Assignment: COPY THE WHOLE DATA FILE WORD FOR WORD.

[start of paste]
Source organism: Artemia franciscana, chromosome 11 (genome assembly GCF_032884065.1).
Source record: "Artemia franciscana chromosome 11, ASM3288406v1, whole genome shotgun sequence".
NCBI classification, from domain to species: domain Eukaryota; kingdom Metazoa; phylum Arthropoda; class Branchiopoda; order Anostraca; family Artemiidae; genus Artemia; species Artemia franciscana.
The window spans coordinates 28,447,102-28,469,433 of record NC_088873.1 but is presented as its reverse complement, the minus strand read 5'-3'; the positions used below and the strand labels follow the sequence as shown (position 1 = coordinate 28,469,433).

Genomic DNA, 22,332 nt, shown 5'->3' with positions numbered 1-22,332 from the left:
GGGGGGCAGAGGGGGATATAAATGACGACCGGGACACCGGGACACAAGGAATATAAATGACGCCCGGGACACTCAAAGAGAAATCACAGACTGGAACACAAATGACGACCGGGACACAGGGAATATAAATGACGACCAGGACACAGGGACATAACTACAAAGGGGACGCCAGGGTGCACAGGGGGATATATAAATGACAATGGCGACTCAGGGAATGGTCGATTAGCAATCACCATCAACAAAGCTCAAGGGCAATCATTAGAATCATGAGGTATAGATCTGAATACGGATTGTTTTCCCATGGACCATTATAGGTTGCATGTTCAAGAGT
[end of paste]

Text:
Source organism: Artemia franciscana, chromosome 11 (genome assembly GCF_032884065.1).
Source record: "Artemia franciscana chromosome 11, ASM3288406v1, whole genome shotgun sequence".
NCBI classification, from domain to species: domain Eukaryota; kingdom Metazoa; phylum Arthropoda; class Branchiopoda; order Anostraca; family Artemiidae; genus Artemia; species Artemia franciscana.
The window spans coordinates 28,447,102-28,469,433 of record NC_088873.1 but is presented as its reverse complement, the minus strand read 5'-3'; the positions used below and the strand labels follow the sequence as shown (position 1 = coordinate 28,469,433).

Genomic DNA, 22,332 nt, shown 5'->3' with positions numbered 1-22,332 from the left:
GGGGGGCAGAGGGGGATATAAATGACGACCGGGACACCGGGACACAAGGAATATAAATGACGCCCGGGACACTCAAAGAGAAATCACAGACTGGAACACAAATGACGACCGGGACACAGGGAATATAAATGACGACCAGGACACAGGGACATAACTACAAAGGGGACGCCAGGGTGCACAGGGGGATATATAAATGACAATGGCGACTCAGGGAATGGTCGATTAGCAATCACCATCAACAAAGCTCAAGGGCAATCATTAGAATCATGAGGTATAGATCTGAATACGGATTGTTTTCCCATGGACCATTATAGGTTGCATGTTCAAGAGT